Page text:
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aim

 

We use the word "aim" when there's a goal or a target and a person is trying to hit it.

man aiming a gun

  • The man is aiming his gun at a target.
  • What is he aiming at?
  • Troops aim their weapons at other troops.
  • Missiles are aimed at other countries.
  • Never aim a gun at a police officer--even if it's fake.
  • He has very bad aim. He needs more practice. (This sentence uses "aim" as a noun.)

When a person is determined to accomplish a goal, the word "aim" is a good choice:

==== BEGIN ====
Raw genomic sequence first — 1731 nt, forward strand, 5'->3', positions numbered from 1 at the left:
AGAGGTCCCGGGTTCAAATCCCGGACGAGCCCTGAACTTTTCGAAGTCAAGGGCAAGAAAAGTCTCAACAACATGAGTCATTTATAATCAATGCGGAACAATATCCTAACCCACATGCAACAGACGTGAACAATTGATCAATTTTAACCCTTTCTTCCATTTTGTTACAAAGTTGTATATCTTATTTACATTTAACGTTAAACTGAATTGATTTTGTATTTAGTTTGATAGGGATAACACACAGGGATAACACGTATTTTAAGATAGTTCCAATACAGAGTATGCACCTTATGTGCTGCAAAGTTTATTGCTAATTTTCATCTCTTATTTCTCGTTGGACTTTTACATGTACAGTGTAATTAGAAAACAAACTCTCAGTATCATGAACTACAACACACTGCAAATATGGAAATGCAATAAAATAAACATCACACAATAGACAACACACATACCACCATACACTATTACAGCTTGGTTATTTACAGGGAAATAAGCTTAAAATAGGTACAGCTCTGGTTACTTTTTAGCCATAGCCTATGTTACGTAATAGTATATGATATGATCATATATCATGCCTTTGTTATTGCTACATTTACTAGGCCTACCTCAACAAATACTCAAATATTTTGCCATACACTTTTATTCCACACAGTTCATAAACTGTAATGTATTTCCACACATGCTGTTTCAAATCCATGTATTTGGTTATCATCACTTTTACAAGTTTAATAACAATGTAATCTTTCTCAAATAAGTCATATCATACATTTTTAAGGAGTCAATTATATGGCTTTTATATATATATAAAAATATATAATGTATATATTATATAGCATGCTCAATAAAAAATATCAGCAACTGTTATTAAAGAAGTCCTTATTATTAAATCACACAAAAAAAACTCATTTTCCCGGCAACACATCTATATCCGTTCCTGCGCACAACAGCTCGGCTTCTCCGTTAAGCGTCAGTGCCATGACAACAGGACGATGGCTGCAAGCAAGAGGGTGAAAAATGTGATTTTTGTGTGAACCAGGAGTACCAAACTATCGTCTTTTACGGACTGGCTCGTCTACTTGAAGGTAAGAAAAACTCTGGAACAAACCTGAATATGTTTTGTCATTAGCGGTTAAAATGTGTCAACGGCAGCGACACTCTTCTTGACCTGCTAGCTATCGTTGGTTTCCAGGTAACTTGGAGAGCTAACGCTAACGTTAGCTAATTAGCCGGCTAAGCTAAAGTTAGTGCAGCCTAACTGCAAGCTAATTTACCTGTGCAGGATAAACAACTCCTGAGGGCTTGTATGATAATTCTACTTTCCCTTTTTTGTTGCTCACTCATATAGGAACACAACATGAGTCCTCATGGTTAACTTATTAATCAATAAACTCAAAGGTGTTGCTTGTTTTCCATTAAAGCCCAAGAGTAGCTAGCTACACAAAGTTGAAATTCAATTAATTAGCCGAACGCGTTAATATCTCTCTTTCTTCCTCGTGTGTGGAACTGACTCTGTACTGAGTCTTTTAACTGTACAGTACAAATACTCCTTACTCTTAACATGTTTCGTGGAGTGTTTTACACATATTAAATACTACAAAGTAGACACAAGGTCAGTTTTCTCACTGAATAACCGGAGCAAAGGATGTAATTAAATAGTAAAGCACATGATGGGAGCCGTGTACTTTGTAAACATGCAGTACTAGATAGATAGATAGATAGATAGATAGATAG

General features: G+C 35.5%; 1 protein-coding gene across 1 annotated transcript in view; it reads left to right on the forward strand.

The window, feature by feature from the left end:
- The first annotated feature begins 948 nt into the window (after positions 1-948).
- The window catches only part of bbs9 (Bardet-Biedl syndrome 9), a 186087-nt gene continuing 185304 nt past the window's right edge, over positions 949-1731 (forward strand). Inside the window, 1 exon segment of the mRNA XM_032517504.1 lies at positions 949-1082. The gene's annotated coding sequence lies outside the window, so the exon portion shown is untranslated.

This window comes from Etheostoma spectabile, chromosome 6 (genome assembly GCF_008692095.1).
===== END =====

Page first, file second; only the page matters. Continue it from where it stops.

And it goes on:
• She aims to get married by the time she's 30.
  • What are you aiming at? (What are you trying to say? What is the purpose of your statement?)
  • Their aim is to end world hunger by 2025. (This sentence uses "aim" as a noun.)
  • Our company is aiming at a goal of a million dollars in sales for this month.
  • I aim to leave early tomorrow morning. (aim = intend or plan)
  • What do you aim to do when you arrive in the United States?

 

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 Published on February 28, 2013.

 

 

 

 

 

 

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